Brownback says higher education in the state may see some additional funds for specific projects; The Kansas Supreme Court is expected to rule in Kline case; Finalists have been chosen for the court seat being vacated by Judge Christel Marquardt.
Brownback: Higher Ed May See Targeted Funds
Governor Sam Brownback says the Kansas higher education system might get additional funds next year for specific initiatives, but he's advising officials not to push for general budget increases.
Brownback told the state Board of Regents in brief remarks Thursday that he doubts legislators will approve increases in base operating funds for public universities, community colleges and technical colleges. Brownback did not drop any hints about the budget he'll present to lawmakers for the fiscal year that begins July 1.
He said he hasn't started putting together his recommendations. But the state must close a $328 million gap between expected revenues and current spending commitments for the new fiscal year after this year's massive cuts in income taxes.
KS Supreme Court To Decide Fate Of Kline's Law License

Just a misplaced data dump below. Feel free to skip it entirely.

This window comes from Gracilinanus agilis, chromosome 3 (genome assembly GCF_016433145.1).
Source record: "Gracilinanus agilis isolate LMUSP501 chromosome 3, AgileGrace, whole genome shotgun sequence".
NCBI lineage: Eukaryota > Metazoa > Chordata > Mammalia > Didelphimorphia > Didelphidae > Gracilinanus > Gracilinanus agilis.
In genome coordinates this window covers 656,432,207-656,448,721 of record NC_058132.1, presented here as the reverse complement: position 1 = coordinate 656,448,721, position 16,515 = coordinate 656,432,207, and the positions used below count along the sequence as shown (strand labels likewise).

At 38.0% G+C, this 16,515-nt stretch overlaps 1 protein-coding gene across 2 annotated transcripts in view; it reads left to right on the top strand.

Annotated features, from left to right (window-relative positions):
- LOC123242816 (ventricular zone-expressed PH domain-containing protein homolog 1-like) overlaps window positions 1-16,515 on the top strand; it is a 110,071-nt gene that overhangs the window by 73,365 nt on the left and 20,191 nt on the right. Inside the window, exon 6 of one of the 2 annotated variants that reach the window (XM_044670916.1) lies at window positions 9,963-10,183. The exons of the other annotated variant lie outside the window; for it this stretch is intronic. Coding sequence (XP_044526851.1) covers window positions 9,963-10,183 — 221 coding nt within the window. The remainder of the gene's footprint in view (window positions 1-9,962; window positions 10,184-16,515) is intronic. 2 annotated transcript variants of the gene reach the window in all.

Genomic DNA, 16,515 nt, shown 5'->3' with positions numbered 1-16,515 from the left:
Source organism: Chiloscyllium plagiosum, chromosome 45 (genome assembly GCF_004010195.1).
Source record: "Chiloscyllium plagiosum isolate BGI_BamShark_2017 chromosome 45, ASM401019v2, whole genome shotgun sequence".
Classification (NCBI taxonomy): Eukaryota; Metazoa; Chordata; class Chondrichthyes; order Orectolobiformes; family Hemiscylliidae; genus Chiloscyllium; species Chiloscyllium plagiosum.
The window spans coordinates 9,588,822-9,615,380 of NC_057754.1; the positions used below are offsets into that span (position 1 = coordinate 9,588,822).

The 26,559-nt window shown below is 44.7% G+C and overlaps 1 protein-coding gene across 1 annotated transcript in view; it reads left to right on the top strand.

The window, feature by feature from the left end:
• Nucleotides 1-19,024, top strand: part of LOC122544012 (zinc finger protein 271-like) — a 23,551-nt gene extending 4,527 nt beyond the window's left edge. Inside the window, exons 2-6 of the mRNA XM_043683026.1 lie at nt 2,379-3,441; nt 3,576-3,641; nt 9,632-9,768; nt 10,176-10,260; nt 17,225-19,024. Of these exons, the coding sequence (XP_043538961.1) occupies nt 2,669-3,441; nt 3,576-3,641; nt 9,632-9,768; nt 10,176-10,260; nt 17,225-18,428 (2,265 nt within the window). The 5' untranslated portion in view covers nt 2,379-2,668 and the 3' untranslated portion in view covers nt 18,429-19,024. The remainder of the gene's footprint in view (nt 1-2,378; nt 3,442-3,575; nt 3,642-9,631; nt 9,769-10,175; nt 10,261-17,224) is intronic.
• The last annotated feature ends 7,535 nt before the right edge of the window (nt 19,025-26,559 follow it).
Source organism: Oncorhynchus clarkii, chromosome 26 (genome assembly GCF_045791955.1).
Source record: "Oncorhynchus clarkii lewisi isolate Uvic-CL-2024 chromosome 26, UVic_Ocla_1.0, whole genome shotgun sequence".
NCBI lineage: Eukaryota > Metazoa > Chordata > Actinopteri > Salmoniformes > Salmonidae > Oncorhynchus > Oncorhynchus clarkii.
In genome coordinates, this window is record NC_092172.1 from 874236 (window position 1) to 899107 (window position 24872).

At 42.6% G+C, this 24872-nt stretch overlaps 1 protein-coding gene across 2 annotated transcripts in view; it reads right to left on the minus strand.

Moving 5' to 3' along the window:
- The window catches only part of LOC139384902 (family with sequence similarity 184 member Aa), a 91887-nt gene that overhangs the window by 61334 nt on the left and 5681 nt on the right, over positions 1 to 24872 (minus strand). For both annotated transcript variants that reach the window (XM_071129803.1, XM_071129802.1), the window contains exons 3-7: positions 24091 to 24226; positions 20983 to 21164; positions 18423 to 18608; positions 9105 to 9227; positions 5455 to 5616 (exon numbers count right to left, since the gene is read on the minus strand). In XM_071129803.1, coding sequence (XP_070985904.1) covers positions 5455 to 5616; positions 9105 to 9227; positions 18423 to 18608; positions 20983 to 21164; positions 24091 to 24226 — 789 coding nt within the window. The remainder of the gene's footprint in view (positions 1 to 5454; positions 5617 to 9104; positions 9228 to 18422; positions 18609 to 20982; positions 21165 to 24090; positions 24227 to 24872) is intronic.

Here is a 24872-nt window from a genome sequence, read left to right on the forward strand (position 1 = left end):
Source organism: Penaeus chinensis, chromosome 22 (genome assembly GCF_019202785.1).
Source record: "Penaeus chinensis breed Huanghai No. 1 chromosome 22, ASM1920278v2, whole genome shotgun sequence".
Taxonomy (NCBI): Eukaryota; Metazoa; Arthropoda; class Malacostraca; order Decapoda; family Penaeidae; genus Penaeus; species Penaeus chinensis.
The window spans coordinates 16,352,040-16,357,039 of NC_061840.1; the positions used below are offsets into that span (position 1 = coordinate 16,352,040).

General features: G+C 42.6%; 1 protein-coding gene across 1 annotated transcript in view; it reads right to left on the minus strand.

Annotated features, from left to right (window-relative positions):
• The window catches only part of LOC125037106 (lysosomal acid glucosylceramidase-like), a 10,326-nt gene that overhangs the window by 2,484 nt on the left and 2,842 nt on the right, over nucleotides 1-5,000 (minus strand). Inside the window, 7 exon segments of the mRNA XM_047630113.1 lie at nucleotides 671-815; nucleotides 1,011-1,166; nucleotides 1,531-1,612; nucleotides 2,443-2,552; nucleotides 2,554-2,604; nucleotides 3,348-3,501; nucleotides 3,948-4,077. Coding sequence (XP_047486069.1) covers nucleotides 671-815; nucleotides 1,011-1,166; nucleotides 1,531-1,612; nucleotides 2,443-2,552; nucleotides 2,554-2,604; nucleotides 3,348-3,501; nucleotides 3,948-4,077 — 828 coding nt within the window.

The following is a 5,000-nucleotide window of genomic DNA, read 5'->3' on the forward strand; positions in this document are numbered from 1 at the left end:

The fate of former Kansas Attorney General Phill Kline's law license now rests in the hands of seven judges. Yesterday, the Kansas Supreme Court heard arguments in an ethics case filed against Kline.
Finalists Nominated For Vacant Court Seat
A statewide nominating commission has named a western Kansas judge, a Kansas City-area prosecutor and a Topeka attorney as finalists for a vacant seat on the Kansas Court of Appeals.
Thursday's announcement means the commission passed over Caleb Stegall, the governor's chief counsel and a former Jefferson County attorney, and Sedgwick County District Judge Tony Powell, who also applied for the vacancy.
Powell was a Republican member of the Kansas House before taking his judgeship in 2003. The decision could inspire a legislative debate about the selection process.
The finalists are Stevens County District Judge Kim Schroeder, Senior Deputy Johnson County District Attorney Steven Obermeier and Topeka attorney Teresa Watson.
Brownback has 60 days to pick one of the finalists to replace appeals Judge Christel Marquardt. She is retiring in January.
Democrat Mah Loses House Seat By 21 Votes
Local election officials say a Democratic legislator who's a vocal critic of Republican Secretary of State Kris Kobach has lost her race for re-election by only 21 votes out of nearly 11,000 cast in her district.
State Representative Ann Mah could ask for a recount in her race in the 54th Kansas House District against Republican challenger Ken Corbet. Both candidates are from Topeka, but the district covers parts of Shawnee, Douglas and Osage counties. Shawnee County officials finished their review of ballots late Thursday.
At one point, Corbet led by 44 votes. A political action committee formed by Kobach supported Corbet. Kobach waged an unsuccessful legal battle to block the candidates from picking up new votes by contacting voters who cast provisional ballots to help them correct problems.